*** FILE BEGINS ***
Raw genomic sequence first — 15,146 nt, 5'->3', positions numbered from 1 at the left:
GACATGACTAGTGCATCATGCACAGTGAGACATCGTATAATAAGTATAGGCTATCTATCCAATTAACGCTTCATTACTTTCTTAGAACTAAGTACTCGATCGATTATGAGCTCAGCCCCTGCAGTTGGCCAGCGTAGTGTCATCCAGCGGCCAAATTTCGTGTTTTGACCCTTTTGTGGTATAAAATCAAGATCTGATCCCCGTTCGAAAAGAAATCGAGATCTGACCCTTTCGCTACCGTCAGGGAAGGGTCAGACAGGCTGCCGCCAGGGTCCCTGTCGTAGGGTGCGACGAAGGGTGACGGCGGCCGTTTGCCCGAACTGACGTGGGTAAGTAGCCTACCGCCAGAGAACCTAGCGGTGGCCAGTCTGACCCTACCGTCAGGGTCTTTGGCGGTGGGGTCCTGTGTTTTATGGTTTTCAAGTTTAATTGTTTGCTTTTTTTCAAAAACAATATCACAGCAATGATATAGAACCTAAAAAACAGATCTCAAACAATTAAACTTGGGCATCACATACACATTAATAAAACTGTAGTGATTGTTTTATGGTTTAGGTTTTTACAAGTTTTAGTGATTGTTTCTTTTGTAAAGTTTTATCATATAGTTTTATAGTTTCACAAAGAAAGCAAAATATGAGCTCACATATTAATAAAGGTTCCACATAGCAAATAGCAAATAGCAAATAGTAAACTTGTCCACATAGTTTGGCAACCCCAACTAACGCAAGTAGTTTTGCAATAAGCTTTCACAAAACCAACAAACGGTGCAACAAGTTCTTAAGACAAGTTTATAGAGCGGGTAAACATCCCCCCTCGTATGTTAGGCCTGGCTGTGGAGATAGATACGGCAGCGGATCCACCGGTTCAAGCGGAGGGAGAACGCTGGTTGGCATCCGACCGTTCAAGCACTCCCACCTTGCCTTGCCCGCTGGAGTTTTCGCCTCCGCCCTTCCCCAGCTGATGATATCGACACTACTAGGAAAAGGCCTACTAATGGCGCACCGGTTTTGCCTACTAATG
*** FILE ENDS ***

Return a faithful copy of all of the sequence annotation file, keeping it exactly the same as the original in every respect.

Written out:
Raw genomic sequence first — 15,146 nt, 5'->3', positions numbered from 1 at the left:
GACATGACTAGTGCATCATGCACAGTGAGACATCGTATAATAAGTATAGGCTATCTATCCAATTAACGCTTCATTACTTTCTTAGAACTAAGTACTCGATCGATTATGAGCTCAGCCCCTGCAGTTGGCCAGCGTAGTGTCATCCAGCGGCCAAATTTCGTGTTTTGACCCTTTTGTGGTATAAAATCAAGATCTGATCCCCGTTCGAAAAGAAATCGAGATCTGACCCTTTCGCTACCGTCAGGGAAGGGTCAGACAGGCTGCCGCCAGGGTCCCTGTCGTAGGGTGCGACGAAGGGTGACGGCGGCCGTTTGCCCGAACTGACGTGGGTAAGTAGCCTACCGCCAGAGAACCTAGCGGTGGCCAGTCTGACCCTACCGTCAGGGTCTTTGGCGGTGGGGTCCTGTGTTTTATGGTTTTCAAGTTTAATTGTTTGCTTTTTTTCAAAAACAATATCACAGCAATGATATAGAACCTAAAAAACAGATCTCAAACAATTAAACTTGGGCATCACATACACATTAATAAAACTGTAGTGATTGTTTTATGGTTTAGGTTTTTACAAGTTTTAGTGATTGTTTCTTTTGTAAAGTTTTATCATATAGTTTTATAGTTTCACAAAGAAAGCAAAATATGAGCTCACATATTAATAAAGGTTCCACATAGCAAATAGCAAATAGCAAATAGTAAACTTGTCCACATAGTTTGGCAACCCCAACTAACGCAAGTAGTTTTGCAATAAGCTTTCACAAAACCAACAAACGGTGCAACAAGTTCTTAAGACAAGTTTATAGAGCGGGTAAACATCCCCCCTCGTATGTTAGGCCTGGCTGTGGAGATAGATACGGCAGCGGATCCACCGGTTCAAGCGGAGGGAGAACGCTGGTTGGCATCCGACCGTTCAAGCACTCCCACCTTGCCTTGCCCGCTGGAGTTTTCGCCTCCGCCCTTCCCCAGCTGATGATATCGACACTACTAGGAAAAGGCCTACTAATGGCGCACCGGTTTTGCCTACTAATG